This guest-post is authored by Pareekshit Bishnoi. Pareekshit is an advocate practicing before courts and tribunals at Delhi. He graduated from the National Law University, Odisha.
Pareeskhit regularly appears before the Delhi High Court, Supreme Court, NCLT, NCLAT, and the NCDRC. He specializes in the laws of arbitration, insolvency and bankruptcy, consumer protection, transfer of property, and negotiable instruments.
Arbitral Tribunal’s Power to Re-examine Interim Reliefs decided by a Court
The principle of kompetenz – kompetenz is enshrined in section 16 of the Arbitration and Conciliation Act, 1996 (the Act). Read with section 8 of the Act, this principle gives the arbitral tribunal exclusive power to determine a dispute referred vide the arbitration agreement between the parties. However, the Act does not provide the arbitral tribunal with exclusive power to grant interim reliefs to parties to the arbitration.
With the enactment of the Arbitration and Conciliation (Amendment) Act, 2015 (2015 Amendments), the arbitral tribunal has the same powers under Section 17 to grant interim relief as available to the court under Section 9 of the Act. Courts have been barred from entertaining interim relief applications once an arbitral tribunal is in existence, unless the prevailing circumstances would make it inefficacious to seek relief from the tribunal. Among other things, however, the amended mechanism leaves it open for parties to approach the tribunal under Section 17 upon its constitution after a court has rejected relief under Section 9.
In this post, the author has attempted to argue that, despite the absence of any express provision in the Arbitration Act, an arbitral tribunal does not have the power to re-hear request(s) for interim relief after the same is refused by a court. The author has further argued that this bar is not absolute and proposed two broad exceptions in this regard.
A bar on re-determination
In Kiritkumar Futarmal Jain v. Valencia Corporation (2019) [Kiritkumar], a party had approached the arbitral tribunal under section 17(2) after the Court had entertained and decided the application for similar relief under section 9. The tribunal refused to entertain the application.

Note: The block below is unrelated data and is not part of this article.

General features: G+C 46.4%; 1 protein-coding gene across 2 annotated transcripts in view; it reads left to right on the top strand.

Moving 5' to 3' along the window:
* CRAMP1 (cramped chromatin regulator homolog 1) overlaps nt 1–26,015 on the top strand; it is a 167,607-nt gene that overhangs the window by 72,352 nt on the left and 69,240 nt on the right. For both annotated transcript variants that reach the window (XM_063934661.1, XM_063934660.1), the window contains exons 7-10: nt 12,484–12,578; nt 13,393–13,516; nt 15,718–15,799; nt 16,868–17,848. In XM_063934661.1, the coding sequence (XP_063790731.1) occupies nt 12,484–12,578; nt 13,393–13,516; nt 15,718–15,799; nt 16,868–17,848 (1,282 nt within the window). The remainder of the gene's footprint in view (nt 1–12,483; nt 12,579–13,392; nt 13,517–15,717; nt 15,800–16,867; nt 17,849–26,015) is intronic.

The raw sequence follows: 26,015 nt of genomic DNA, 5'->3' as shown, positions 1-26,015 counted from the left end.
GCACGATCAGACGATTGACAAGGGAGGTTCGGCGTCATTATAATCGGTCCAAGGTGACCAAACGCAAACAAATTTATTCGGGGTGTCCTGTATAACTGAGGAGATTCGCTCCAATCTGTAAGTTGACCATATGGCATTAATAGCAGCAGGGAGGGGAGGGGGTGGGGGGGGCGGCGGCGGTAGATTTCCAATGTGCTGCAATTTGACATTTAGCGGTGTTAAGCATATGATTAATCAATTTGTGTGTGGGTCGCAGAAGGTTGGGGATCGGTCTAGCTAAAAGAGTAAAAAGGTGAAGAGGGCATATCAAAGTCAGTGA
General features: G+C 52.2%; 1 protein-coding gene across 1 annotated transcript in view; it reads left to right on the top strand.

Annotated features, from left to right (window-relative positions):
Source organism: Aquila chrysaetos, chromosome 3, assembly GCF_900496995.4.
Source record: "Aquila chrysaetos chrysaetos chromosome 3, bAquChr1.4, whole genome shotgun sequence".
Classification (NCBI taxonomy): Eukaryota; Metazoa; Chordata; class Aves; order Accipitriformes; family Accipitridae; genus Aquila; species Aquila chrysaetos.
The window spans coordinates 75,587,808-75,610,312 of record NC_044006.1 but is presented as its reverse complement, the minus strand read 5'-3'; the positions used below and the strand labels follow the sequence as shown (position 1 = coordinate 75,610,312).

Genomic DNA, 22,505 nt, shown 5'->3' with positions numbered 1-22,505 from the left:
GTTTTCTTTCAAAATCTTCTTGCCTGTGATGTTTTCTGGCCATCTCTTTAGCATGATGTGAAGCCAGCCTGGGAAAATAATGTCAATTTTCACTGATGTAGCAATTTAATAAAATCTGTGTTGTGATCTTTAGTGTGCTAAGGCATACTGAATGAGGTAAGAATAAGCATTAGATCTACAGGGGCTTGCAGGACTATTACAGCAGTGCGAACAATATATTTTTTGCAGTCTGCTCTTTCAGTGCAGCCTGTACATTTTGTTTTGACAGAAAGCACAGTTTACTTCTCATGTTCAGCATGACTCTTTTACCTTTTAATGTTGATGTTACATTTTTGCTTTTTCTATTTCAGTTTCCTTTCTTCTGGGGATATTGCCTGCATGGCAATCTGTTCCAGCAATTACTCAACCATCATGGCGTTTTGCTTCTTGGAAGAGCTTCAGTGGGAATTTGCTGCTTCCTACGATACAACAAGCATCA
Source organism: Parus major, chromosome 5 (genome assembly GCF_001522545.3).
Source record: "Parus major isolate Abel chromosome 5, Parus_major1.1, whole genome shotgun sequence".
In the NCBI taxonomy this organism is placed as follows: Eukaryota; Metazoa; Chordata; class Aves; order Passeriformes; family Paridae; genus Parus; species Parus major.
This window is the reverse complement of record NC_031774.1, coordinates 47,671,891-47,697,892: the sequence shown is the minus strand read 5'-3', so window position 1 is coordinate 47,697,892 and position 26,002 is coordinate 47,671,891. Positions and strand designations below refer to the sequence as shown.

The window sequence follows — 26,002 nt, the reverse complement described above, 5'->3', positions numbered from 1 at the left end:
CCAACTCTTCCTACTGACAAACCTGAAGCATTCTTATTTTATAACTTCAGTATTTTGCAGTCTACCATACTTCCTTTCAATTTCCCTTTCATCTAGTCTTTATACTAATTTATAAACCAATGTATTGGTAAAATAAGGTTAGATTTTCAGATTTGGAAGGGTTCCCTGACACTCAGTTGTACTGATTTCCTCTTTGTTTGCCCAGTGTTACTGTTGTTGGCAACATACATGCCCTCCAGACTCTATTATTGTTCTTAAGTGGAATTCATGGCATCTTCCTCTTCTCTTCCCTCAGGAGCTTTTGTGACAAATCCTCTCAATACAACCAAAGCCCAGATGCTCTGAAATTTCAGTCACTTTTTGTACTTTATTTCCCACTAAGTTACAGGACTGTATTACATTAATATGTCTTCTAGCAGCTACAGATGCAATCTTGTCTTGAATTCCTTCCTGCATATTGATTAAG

In appeal, the Gujarat High Court held that once a court decides an application for interim relief, a similar interim measure cannot be prayed before the arbitral tribunal. It was observed that reopening such an issue would give rise to a situation where two orders on operate on the same cause of action. This could not have been the intention of the legislature; it will set the clock backwards. The High Court further observed as follows:
“[O]nce the Jurisdiction of the Court is invoked under Section 9 of the Arbitration Act for interim measures as contemplated therein, either before or during the pendency of Arbitral proceedings or at any time after the making of Arbitral award but before it is enforced in accordance with Section 36 of that Act and such remedy is exhausted, similar interim measures cannot be claimed before the arbitral tribunal under Sub-Section (2) of Section 17 of the Arbitration Act, inasmuch as, it would give rise to a situation where there would simultaneously be two orders in existence in respect of the same cause of action, one passed by the Court and the other passed by the arbitral tribunal, which order is also required to be treated as an order of the Court for all purposes, which could not have been the intention of the Legislature”.
Several High Courts have held that a Section 9 order does not operate merely till the constitution of the arbitral tribunal but may also continue till conclusion of the Arbitral proceedings. In Velugubanti Hari Babu v. Parvathini Narasinmha Rao, for instance, the Andhra Pradesh High Court observed that the language of Section 9(2) does not imply that the operation of an interim order thereunder will be limited till the appointment of an arbitrator. The fact that a party can seek interim relief from Courts even during the pendency of arbitral proceedings shows the legislature’s intention to ensure that court-granted interim measures last until the conclusion of arbitral proceedings.
The fact that a court’s order under Section 9 is enforceable as a decree, and that the contempt proceedings can be initiated for non-compliance, also reinforces the finality of an order passed under Section 9. Such finality is, of course, subject to a right of appeal under section 37(1)(b).